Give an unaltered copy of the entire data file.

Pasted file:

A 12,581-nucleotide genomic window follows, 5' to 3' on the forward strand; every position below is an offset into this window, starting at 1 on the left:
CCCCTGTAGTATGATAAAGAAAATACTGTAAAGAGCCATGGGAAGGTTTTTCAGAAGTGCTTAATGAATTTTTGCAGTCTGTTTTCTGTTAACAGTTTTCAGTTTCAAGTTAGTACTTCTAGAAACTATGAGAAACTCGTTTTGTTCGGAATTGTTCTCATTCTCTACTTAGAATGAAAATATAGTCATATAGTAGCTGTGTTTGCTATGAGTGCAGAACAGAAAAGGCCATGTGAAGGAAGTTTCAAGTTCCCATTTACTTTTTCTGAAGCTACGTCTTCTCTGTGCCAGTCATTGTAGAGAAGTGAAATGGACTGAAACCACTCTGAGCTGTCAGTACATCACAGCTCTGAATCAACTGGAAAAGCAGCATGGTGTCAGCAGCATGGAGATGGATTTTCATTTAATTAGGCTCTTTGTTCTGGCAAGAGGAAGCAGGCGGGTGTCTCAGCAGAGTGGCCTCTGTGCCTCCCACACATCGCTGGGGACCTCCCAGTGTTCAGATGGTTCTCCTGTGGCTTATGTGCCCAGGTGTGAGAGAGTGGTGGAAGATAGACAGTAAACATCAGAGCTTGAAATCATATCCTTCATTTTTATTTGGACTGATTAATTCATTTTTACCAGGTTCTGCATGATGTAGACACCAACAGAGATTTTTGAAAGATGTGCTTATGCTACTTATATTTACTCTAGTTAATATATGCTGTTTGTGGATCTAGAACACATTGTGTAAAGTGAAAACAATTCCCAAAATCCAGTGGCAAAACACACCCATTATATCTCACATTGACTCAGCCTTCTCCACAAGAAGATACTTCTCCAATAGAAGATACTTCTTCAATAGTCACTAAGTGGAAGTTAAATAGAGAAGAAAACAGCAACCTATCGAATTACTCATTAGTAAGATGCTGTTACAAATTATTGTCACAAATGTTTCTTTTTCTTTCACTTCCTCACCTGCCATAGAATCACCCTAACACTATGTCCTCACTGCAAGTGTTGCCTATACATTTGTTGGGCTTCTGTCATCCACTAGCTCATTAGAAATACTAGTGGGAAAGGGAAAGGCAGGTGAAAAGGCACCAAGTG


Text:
A 12,581-nucleotide genomic window follows, 5' to 3' on the forward strand; every position below is an offset into this window, starting at 1 on the left:
CCCCTGTAGTATGATAAAGAAAATACTGTAAAGAGCCATGGGAAGGTTTTTCAGAAGTGCTTAATGAATTTTTGCAGTCTGTTTTCTGTTAACAGTTTTCAGTTTCAAGTTAGTACTTCTAGAAACTATGAGAAACTCGTTTTGTTCGGAATTGTTCTCATTCTCTACTTAGAATGAAAATATAGTCATATAGTAGCTGTGTTTGCTATGAGTGCAGAACAGAAAAGGCCATGTGAAGGAAGTTTCAAGTTCCCATTTACTTTTTCTGAAGCTACGTCTTCTCTGTGCCAGTCATTGTAGAGAAGTGAAATGGACTGAAACCACTCTGAGCTGTCAGTACATCACAGCTCTGAATCAACTGGAAAAGCAGCATGGTGTCAGCAGCATGGAGATGGATTTTCATTTAATTAGGCTCTTTGTTCTGGCAAGAGGAAGCAGGCGGGTGTCTCAGCAGAGTGGCCTCTGTGCCTCCCACACATCGCTGGGGACCTCCCAGTGTTCAGATGGTTCTCCTGTGGCTTATGTGCCCAGGTGTGAGAGAGTGGTGGAAGATAGACAGTAAACATCAGAGCTTGAAATCATATCCTTCATTTTTATTTGGACTGATTAATTCATTTTTACCAGGTTCTGCATGATGTAGACACCAACAGAGATTTTTGAAAGATGTGCTTATGCTACTTATATTTACTCTAGTTAATATATGCTGTTTGTGGATCTAGAACACATTGTGTAAAGTGAAAACAATTCCCAAAATCCAGTGGCAAAACACACCCATTATATCTCACATTGACTCAGCCTTCTCCACAAGAAGATACTTCTCCAATAGAAGATACTTCTTCAATAGTCACTAAGTGGAAGTTAAATAGAGAAGAAAACAGCAACCTATCGAATTACTCATTAGTAAGATGCTGTTACAAATTATTGTCACAAATGTTTCTTTTTCTTTCACTTCCTCACCTGCCATAGAATCACCCTAACACTATGTCCTCACTGCAAGTGTTGCCTATACATTTGTTGGGCTTCTGTCATCCACTAGCTCATTAGAAATACTAGTGGGAAAGGGAAAGGCAGGTGAAAAGGCACCAAGTG